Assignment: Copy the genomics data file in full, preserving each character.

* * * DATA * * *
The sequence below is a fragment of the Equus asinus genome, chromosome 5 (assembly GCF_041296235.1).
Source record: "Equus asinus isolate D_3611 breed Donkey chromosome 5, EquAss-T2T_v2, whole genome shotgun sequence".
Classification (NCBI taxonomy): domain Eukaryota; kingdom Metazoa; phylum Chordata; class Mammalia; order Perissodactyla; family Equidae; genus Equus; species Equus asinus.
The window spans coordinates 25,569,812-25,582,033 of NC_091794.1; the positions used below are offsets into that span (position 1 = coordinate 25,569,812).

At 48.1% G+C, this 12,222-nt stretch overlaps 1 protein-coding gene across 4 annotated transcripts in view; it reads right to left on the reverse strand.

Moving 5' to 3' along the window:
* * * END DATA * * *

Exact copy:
The sequence below is a fragment of the Equus asinus genome, chromosome 5 (assembly GCF_041296235.1).
Source record: "Equus asinus isolate D_3611 breed Donkey chromosome 5, EquAss-T2T_v2, whole genome shotgun sequence".
Classification (NCBI taxonomy): domain Eukaryota; kingdom Metazoa; phylum Chordata; class Mammalia; order Perissodactyla; family Equidae; genus Equus; species Equus asinus.
The window spans coordinates 25,569,812-25,582,033 of NC_091794.1; the positions used below are offsets into that span (position 1 = coordinate 25,569,812).

At 48.1% G+C, this 12,222-nt stretch overlaps 1 protein-coding gene across 4 annotated transcripts in view; it reads right to left on the reverse strand.

Moving 5' to 3' along the window: